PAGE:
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TitleProperty Case Digests
TagsProperty Taxes Certiorari Writ Estoppel
File Size151.8 KB
Total Pages19
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Page 18

anyone while the petitioner in G.R. No. 92047 adds as a principal objection the alleged
unjustified bias of the Philippine government in favor of selling the property to non-Filipino
citizens and entities. These petitions have been consolidated and are resolved at the same time
for the objective is the same - to stop the sale of the Roppongi property.

Whether or not the Roppongi property and others of its kind can be alienated by the

Philippine Government.

The Supreme Court ruled in the negative. ART. 420 of the New Civil Code provides that

the following things are property of public dominion:

(1) Those intended for public use, such as roads, canals, rivers, torrents, ports and bridges
constructed by the State, banks shores roadsteads, and others of similar character;

(2) Those which belong to the State, without being for public use, and are intended for
some public service or for the development of the national wealth.

ART. 421. All other property of the State, which is not of the character stated in the
preceding article, is patrimonial property.

The Roppongi property is correctly classified under paragraph 2 of Article 420 of the
Civil Code as property belonging to the State and intended for some public service. The fact that
the Roppongi site has not been used for a long time for actual Embassy service does not
automatically convert it to patrimonial property. Any such conversion happens only if the
property is withdrawn from public use (Cebu Oxygen and Acetylene Co. v. Bercilles, 66 SCRA
481 [1975]). A property continues to be part of the public domain, not available for private
appropriation or ownership until there is a formal declaration on the part of the government to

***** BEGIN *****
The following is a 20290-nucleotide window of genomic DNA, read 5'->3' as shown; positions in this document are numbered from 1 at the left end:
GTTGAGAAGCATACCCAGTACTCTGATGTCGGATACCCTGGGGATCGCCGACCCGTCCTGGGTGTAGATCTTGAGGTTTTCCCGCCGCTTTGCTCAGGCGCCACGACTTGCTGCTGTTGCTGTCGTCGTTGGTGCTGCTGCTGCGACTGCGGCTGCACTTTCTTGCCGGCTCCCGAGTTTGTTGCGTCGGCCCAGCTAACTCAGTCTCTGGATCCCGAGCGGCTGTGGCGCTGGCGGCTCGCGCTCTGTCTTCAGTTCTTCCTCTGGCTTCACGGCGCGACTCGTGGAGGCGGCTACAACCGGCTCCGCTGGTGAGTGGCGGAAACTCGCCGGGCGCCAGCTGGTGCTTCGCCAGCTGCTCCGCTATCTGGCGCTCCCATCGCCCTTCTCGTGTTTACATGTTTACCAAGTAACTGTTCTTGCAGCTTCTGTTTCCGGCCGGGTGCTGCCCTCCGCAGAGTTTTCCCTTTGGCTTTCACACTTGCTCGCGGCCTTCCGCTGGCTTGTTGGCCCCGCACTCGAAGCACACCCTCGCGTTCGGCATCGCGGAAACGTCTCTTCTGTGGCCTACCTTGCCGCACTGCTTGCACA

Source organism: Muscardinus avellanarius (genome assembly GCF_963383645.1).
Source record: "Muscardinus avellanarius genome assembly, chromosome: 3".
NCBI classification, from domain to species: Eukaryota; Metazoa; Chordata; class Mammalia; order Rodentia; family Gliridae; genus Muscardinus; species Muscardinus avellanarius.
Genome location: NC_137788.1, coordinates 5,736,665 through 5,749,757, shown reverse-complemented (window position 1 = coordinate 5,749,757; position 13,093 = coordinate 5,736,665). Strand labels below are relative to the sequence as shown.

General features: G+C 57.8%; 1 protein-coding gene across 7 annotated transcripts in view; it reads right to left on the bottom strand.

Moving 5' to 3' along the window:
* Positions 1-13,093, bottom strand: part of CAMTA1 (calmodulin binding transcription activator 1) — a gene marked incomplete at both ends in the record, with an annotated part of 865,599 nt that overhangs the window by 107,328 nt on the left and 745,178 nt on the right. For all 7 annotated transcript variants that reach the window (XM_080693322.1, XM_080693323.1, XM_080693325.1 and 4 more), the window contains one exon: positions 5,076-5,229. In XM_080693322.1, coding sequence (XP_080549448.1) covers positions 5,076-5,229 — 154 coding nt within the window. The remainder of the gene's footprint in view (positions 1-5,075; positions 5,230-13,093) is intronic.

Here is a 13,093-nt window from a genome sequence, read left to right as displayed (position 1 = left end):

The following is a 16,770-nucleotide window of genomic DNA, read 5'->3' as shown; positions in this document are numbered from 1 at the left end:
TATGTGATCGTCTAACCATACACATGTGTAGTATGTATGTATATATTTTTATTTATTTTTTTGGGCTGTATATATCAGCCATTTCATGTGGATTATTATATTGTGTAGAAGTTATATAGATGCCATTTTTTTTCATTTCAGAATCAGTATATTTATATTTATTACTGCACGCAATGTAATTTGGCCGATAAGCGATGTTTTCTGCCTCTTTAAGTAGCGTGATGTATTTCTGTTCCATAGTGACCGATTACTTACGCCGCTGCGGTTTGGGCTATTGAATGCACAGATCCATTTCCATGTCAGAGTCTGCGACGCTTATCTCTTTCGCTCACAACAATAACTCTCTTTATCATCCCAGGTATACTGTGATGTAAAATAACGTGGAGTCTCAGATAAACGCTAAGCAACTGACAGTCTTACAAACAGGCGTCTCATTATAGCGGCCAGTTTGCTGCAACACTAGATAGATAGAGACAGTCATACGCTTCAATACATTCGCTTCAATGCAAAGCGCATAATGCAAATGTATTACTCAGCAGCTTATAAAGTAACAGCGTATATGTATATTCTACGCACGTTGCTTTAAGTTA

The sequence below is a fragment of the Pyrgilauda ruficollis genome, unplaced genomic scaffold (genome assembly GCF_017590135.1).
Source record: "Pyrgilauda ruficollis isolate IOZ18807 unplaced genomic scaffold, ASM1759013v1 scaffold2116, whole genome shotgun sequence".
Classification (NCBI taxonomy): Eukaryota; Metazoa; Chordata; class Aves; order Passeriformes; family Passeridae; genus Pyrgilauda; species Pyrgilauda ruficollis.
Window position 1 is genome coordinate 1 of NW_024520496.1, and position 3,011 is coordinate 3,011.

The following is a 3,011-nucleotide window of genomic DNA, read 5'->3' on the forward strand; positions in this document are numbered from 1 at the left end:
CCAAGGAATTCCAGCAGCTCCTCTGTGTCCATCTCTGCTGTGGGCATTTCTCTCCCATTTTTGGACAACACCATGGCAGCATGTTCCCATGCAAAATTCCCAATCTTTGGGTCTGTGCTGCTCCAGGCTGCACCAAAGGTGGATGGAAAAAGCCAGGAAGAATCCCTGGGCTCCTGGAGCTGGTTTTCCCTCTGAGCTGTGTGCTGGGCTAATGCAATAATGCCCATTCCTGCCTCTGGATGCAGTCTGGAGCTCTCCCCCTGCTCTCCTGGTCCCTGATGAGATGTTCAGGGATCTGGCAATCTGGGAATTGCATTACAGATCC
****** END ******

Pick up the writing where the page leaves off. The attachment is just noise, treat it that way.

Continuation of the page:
withdraw it from being such (Ignacio v. Director of Lands, 108 Phil. 335 [1960]). A mere transfer
of the Philippine Embassy to Nampeidai in 1976 is not relinquishment of the Roppongi
property's original purpose. Even the failure by the government to repair the building in
Roppongi is not abandonment since as earlier stated, there simply was a shortage of government
funds. The recent Administrative Orders authorizing a study of the status and conditions of
government properties in Japan were merely directives for investigation but did not in any way
signify a clear intention to dispose of the properties.

Having declared a need for a law or formal declaration to withdraw the Roppongi
property from public domain to make it alienable and a need for legislative authority to allow the
sale of the property, we see no compelling reason to tackle the constitutional issues. The
Roppongi property is not just like any piece of property. It was given to the Filipino people in
reparation for the lives and blood of Filipinos who died and suffered during the Japanese military
occupation, for the suffering of widows and orphans who lost their loved ones and kindred, for
the homes and other properties lost by countless Filipinos during the war. The Tokyo properties
are a monument to the bravery and sacrifice of the Filipino people in the face of an invader; like
the monuments of Rizal, Quezon, and other Filipino heroes, we do not expect economic or

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